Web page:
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Normally you define a function to be a map on a set. But how about defining a function, in Category Theory, as a collection of arrows?

Take this cateogry

Objects: true, false.

Arrows:

true -> true
false -> false
true -> false
false -> true

Here I had to specify FOUR arrows, but I could summarize this collection of arrows as TWO functions:

id(x) = x    // replaces the first 2
not(x) = !x  //replaces the second 2 

If you want to maintain "arrowhood", which is more categoric, you could write a meta-arrow

idArrow(x)  = x -> x
notArrow(x) = x -> not(x)

Either way you compress information.

Question

Is there a strandard way of expressing these meta-arrows? Is this even part of the theory?

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So what is the question? –  JoeyBF Jun 12 at 17:15
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2 Answers 2

You have a set $S$ being acted on by a group $G$, and you are constructing the corresponding action groupoid. This is a standard construction. By the way, you haven't fully specified a category yet, since you haven't specified how your arrows compose.

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They compose as you would expect (b -> c) * (a -> b) = (a -> c), just that I don't want to write out all the combinations. What I am saying is that instead of having to specify each arrow, and each composition rule, this is could be abstracted out by specifying its form without having to use sets and functions. –  Cristian Garcia Jun 12 at 18:08
    
@Cristian: that's fine. Then your category is an action groupoid. –  Qiaochu Yuan Jun 12 at 18:10
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Given any functor $F : X \to Y$, you can construct the category $Z$ defined by:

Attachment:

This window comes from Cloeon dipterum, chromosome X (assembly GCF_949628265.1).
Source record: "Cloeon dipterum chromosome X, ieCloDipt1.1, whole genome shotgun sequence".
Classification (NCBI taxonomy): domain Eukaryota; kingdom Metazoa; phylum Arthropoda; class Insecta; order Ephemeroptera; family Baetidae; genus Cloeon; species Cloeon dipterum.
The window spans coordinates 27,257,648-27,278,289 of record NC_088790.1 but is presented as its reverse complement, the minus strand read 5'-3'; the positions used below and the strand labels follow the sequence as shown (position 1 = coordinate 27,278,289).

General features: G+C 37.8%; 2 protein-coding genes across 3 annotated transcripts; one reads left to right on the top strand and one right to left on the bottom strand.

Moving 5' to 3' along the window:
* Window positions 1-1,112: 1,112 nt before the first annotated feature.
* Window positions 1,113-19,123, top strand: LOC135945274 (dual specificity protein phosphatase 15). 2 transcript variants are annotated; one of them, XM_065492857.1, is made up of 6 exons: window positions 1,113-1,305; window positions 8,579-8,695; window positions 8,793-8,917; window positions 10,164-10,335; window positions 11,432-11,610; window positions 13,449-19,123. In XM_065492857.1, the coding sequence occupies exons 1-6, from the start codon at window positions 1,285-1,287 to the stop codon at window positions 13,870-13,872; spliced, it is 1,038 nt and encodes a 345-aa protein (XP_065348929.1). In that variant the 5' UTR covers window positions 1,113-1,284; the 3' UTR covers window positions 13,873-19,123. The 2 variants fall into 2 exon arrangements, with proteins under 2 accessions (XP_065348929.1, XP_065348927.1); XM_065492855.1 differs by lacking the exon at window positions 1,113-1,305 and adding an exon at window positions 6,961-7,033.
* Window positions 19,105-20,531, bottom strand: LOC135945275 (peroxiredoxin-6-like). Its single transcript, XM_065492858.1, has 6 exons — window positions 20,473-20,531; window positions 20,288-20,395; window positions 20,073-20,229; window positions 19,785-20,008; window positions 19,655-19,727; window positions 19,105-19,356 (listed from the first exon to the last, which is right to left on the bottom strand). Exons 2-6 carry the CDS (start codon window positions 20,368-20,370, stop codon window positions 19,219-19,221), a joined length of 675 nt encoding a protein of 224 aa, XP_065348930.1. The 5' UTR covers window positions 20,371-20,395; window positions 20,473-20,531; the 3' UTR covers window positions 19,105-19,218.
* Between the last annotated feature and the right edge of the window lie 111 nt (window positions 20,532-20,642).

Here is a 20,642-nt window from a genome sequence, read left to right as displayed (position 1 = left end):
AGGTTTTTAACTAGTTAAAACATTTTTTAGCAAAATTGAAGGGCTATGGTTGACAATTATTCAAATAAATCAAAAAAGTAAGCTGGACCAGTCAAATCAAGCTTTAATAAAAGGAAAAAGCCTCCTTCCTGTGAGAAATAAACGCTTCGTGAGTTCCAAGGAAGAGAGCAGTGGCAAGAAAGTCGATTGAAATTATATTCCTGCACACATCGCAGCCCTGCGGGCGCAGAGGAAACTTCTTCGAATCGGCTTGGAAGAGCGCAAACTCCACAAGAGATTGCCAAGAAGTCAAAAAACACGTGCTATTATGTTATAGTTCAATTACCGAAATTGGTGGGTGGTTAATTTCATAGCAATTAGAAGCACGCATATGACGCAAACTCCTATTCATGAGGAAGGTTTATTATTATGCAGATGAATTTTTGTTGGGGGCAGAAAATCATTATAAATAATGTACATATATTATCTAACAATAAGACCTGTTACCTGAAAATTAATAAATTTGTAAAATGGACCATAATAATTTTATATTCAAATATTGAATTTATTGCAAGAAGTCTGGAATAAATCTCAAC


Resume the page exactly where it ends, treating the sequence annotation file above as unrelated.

Start with the disjoint union of $X$ and $Y$.

For each object $x \in X$ and arrow $F(x) \xrightarrow{f} y$, add an arrow $x \xrightarrow{(x,f)} y$.

Composition is

  • $ g (x,f) = (X,fg)$ if $g : y \to y'$
  • $ (x, f) g = (x', f F(g))$ if $g : x'\to x$

This construction has a name, but I forget what it's called. (bridge, maybe?)

Anyways, in the special case that $X$ and $Y$ are sets (i.e. all morphisms are identity morphisms), then $F$ is a function, and this gives a way to view $F$ as a bunch of arrows.

The motivation behind the choice of new arrows and composition law above is that we want to formally add arrows $x \to F(x)$, but have a commutative diagram

$$ \begin{matrix} x &\xrightarrow{f}& x' \\ \downarrow & & \downarrow \\ F(x) &\xrightarrow{F(f)}& F(x') \end{matrix}$$

All new arrows are thus an arrow in $X$ followed by one from $X$ to $Y$ followed by an arrow from $Y$. But using the diagram, we can rewrite every such arrow as simply one from $X$ to $Y$ followed by one in $Y$, and I've used that normalization in choosing the representation. We could normalize the other way as well (make the thing in $Y$ the identity arrow)

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If memory serves, this is indeed called a bridge. –  goblin Jun 12 at 18:39
    
Having a hard time picturing it. How would you apply it to my example? –  Cristian Garcia Jun 12 at 18:44
    
It is also called the collage of the profunctor $\hom(F-,-):X^{op}\times Y\to \mathcal Set$. –  Berci Jun 12 at 21:03
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I would call it the mapping cylinder. –  Zhen Lin Jun 13 at 0:57
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